The History of Our Department
The County of Los Angeles was chartered in 1850 and the Board of Supervisors began providing hospital care in a 100-bed facility in 1878 with 47 patients and 6 staff members. An affliation was developed with the University of Southern California for medical training in 1885 and in 1929 the General Hospital cornerstone was laid.
In 1971, a new training program in Emergency Medicine was launched at Los Angeles County, University of Southern California Medical Center (LAC+USC). Stressed by the same factors that had increased emergency visits across the country, "Big County" was handling a thousand emergency patients a day. Gail V. Anderson, MD, director of obstetrics and gynecology at LAC+USC Medical Center, was asked to head up the ED and petitioned the USC Medical School for academic department status. To his surprise, this was granted, and Anderson became the first chairman of the first Department of Emergency Medicine in a US medical school in October of 1971. Dr. Anderson continued his leadership of the department for the next 31 years, eventually building the training program to 72 residents (4 postgraduate years of 18 residents each). The reputation of the Big County grew and individuals graduating from the program were coveted in the community for their clinical acumen and effectiveness under pressure. In the late 1980's, Dr. Edward Newton joined the faculty as the Residency Director and in 2002 became the Department's second Chairman.
The Department of Emergency Medicine (DEM) is an autonomous clinical and academic department within the LAC+USC Medical Center and Keck School of Medicine of the University of Southern California. It has the responsibility for initial triage, evaluation, management, and disposition of up to 500 patients daily, including a complete spectrum of adult and pediatric medical and surgical conditions.
The patients served at the LAC+USC Medical Center come from a varied ethnic background with a significant Latino population, a substantial working class population and a large number of indigent patients. Since the County Hospital is tasked with providing care for all those who cannot afford it elsewhere, the mean socioeconomic level tends to be low with the attendant problems of chronic poor health maintenance, difficult access to health care, and lack of support systems. Superimposed on this demography is a high incidence of gang- and drug-related violence and vehicular injury, which leads to a large volume of both penetrating and blunt major and minor trauma.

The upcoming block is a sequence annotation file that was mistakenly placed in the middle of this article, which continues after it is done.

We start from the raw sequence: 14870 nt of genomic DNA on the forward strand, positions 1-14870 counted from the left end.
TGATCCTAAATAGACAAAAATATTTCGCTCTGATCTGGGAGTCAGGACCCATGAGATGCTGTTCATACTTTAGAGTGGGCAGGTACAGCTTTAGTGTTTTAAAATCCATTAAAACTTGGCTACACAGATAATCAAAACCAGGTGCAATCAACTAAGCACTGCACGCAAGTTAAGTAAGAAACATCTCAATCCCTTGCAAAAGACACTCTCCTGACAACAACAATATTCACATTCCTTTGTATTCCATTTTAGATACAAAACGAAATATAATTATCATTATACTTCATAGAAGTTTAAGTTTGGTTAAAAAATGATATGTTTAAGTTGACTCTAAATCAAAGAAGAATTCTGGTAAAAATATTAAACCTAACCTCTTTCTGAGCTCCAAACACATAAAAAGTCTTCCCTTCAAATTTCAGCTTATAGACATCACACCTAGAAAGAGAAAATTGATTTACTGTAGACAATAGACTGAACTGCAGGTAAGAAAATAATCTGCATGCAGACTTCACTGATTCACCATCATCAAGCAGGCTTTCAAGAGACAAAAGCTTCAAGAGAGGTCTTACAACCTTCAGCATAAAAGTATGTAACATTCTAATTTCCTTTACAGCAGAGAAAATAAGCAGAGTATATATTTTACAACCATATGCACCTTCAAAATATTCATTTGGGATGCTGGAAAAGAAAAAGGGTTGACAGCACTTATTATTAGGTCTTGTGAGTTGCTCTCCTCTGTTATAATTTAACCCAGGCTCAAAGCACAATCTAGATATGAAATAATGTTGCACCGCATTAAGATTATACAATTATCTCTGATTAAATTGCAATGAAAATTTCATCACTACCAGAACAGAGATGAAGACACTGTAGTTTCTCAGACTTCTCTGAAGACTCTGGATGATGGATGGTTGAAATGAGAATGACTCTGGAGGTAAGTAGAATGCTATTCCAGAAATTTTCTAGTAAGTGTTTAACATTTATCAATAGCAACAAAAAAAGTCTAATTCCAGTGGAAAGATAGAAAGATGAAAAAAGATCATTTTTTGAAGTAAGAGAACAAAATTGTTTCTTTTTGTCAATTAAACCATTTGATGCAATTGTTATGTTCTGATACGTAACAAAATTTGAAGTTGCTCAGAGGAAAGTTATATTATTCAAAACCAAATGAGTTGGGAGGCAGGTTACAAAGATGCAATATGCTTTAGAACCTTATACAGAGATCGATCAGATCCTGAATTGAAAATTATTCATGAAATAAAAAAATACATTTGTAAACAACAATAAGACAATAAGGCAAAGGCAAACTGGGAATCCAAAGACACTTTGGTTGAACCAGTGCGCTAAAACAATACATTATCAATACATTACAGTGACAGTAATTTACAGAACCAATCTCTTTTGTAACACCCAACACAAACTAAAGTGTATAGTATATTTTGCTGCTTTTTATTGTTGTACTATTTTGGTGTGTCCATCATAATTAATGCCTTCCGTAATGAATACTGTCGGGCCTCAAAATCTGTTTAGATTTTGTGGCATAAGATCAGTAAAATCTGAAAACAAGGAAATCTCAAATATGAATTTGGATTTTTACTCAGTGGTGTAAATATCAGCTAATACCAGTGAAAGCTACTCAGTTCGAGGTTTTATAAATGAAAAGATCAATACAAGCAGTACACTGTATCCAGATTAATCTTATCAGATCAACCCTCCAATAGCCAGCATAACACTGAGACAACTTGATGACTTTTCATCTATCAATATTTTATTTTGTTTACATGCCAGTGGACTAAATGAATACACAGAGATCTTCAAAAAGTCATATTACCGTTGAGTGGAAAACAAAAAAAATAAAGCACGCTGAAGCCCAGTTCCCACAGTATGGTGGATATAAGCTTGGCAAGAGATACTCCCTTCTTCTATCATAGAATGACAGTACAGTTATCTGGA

Historically, emergency services at LAC+USC were spread across several buildings and departments on the campus of the medical center, ranging from the Urgent Access Diagnositic Center, to the Jail ED, to the Psychiatric Evaluation area, to the emergency services at the Women's and Children's Hospital (where pediatric non-trauma and non-emergent OB/GYN patients were seen). In General Hospital, adult patients were triaged to one of several clinical areas, depending on their primary complaint and acuity level.
With the advent of the replacement facility in 2009, designed and constructed over approximately 15 years at a cost of over one billion dollars, all emergency services provided at LAC+USC have been consolidated into one central department, located on the ground floor of the Diagnostic and Treatment (D&T) tower of the new hospital. The new facility is one of the most technologically advanced hospitals in the United States, and the emergency department, with over 120 monitored beds, is its centerpiece.
The Department of Emergency Medicine is also responsible for an active Paramedic Base Station, the Hyperbaric Treatment Chamber on Catalina Island, the Center for life Support Training, and Research, the Emergency Evaluation Area of the Los Angeles County Jail Service, and a 15 bed Observation Unit.
History: Department Chairs
1971 – 2002: Gail V. Anderson Sr., M.D.
2002 – 2011: Edward Newton, M.D.
2012 - present day: Sean O. Henderson, M.D.